Know the warning signs of an arrhythmia.Learn more »
These tests are used to detect and analyze an arrhythmia.Learn more »
Learn about procedures to correct an arrhythmia.Learn more »
We'll keep your heart in rhythm after your arrhythmia is corrected.Learn more »
An arrhythmia is often controlled with medication. However, if diagnostic tests determine you need a procedure to correct your irregular heartbeat, you'll get the care you need at Lehigh Valley Health Network’s Chrin Heart and Vascular Center. Our arrhythmia specialists perform more than 1,500 procedures every year. We are the second hospital in Pennsylvania to perform balloon cryoablation, a procedure that corrects atrial fibrillation, the most common type of irregular heartbeat.
We provide these arrhythmia treatments:
During an ablation procedure, a thin, flexible tube (catheter) is inserted into a blood vessel through a small incision. Using X-ray technology, a physician guides the catheter to the area of the heart that contains the tissue causing the irregular heartbeat. With the catheter in place, two different procedures can be performed to destroy the faulty tissue. Your doctor will determine which of these procedures is best for you:
- Radiofrequency ablation – An electrode at the end of the catheter creates heat which is used to cauterize and destroy the tissue.
- Balloon cryoablation – A balloon at the tip of the catheter is filled with liquid nitrous oxide which is used to freeze and destroy the tissue. We were the first hospital in the area and second in Pennsylvania to perform this procedure.
Next StepTo learn more about arrhythmia treatment, call 888-402-LVHN to speak with a nurse.
Cardiac resynchronization therapy involves a minor surgical procedure during which a biventricular pacemaker is implanted under the skin, usually in the shoulder area. It synchronizes your heart’s two lower chambers so they contract at the same time. In clinical trials, patients with this implant had dramatically improved heart function, and quality of life.
During cardioversion, small paddles are used to deliver a small electrical shock to the heart through the chest wall. The shock restores your heart’s normal rhythm. Your heart and blood pressure are closely monitored during cardioversion.
The Convergent procedure uses extreme heat (radiofrequency) to produce scar tissue (lesions) on the heart to block abnormal electrical signals. During the procedure, a cardiothoracic surgeon and heart rhythm specialist (electrophysiologist) work as a team in a single setting. The surgeon creates lesions on the outside surface of a beating heart through a small incision in the abdomen. The electrophysiologist then threads a thin, flexible tube (catheter) through a vein in the groin to reach the heart and fills in any gaps in the lesion pattern. Diagnostic techniques confirm all abnormal electrical signals have been interrupted. This procedure is successful in 75-80 percent of patients with difficult-to-treat atrial fibrillation.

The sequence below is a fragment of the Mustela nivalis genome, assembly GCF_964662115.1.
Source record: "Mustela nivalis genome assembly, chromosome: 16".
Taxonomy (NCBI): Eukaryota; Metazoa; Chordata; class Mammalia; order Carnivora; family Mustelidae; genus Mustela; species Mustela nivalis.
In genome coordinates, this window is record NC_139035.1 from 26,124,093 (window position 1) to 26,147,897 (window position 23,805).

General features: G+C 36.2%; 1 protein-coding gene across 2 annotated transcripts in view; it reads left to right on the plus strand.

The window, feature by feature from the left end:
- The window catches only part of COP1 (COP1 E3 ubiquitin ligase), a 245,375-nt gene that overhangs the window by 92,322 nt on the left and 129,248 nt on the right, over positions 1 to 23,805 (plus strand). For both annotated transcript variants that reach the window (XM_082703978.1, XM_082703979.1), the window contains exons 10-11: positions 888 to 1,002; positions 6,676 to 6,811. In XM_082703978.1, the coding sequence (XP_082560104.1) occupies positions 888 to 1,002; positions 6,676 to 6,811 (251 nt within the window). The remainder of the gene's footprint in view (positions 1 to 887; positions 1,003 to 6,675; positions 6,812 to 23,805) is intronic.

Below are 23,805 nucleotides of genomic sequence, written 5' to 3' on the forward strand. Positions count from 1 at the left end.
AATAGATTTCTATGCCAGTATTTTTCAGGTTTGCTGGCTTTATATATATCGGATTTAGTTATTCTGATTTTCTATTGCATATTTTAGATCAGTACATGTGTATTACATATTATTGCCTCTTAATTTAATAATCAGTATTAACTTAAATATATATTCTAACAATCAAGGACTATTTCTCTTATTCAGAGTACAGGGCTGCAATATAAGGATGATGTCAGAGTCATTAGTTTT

During FIRM ablation, the flow of electricity within the heart is analyzed while the patient is in atrial fibrillation. This is achieved using a basket catheter, which is placed inside the heart to record the heart’s abnormal rhythm. Electrodes on the basket catheter locate areas of the heart – called anchor points or rotors – where the electrical signal stops moving forward and instead spins in a circle. A heart rhythm specialist (electrophysiologist) then uses extreme heat to produce scar tissue on the rotors and force the heart’s electrical signals to proceed in an orderly manner. FIRM ablation has an 80 percent success rate and helps people stay symptom-free for up to two years.
Learn how Lehigh Valley Health Network can use a subcutaneous implantable defibrillator (S-ICD) to monitor your heart’s electrical activity and regulate your heartbeat. Electrophysiologist Hari Joshi, MD, describes the procedure, for which patients it’s appropriate, and its benefits and risks.
An implantable cardioverter defibrillator is a small electronic device that continuously monitors the electrical activity of the heart. It can deliver varying levels of electrical impulses based on the severity of your irregular heartbeat. It is about the size of a stopwatch and usually is inserted under the skin in the upper chest. The ICD also can function as a basic pacemaker as needed. Generally, when an irregular heart rhythm is detected, the mildest electrical impulse is delivered first. If the normal heart rhythm is not restored, additional stronger impulses will be delivered. Your doctor will program your ICD to your specific needs.
The maze procedure involves making a series of surgical incisions in the heart’s upper chambers. These incisions then heal into scars that force the heart’s electrical signals to proceed in an orderly manner, restoring normal heart rhythm. The procedure has a high success rate, but because it requires open-heart surgery, it usually is reserved for people who do not respond to other arrhythmia treatments such as medications.
During a minimize procedure, flexible instruments are inserted through incisions between the ribs. The instruments deliver radiofrequency energy to create scars in the upper chambers of the heart. These scars force the heart’s electrical signals to proceed in an orderly manner, restoring normal heart rhythm.
A pacemaker is a small device implanted under the skin, usually in the shoulder area, that sends electrical signals to start or regulate a slow heartbeat. A pacemaker may be implanted if the heart's natural pacemaker (the SA node) is not functioning properly and has developed an abnormally slow heart rate or rhythm, or if the heart’s electrical pathways are blocked.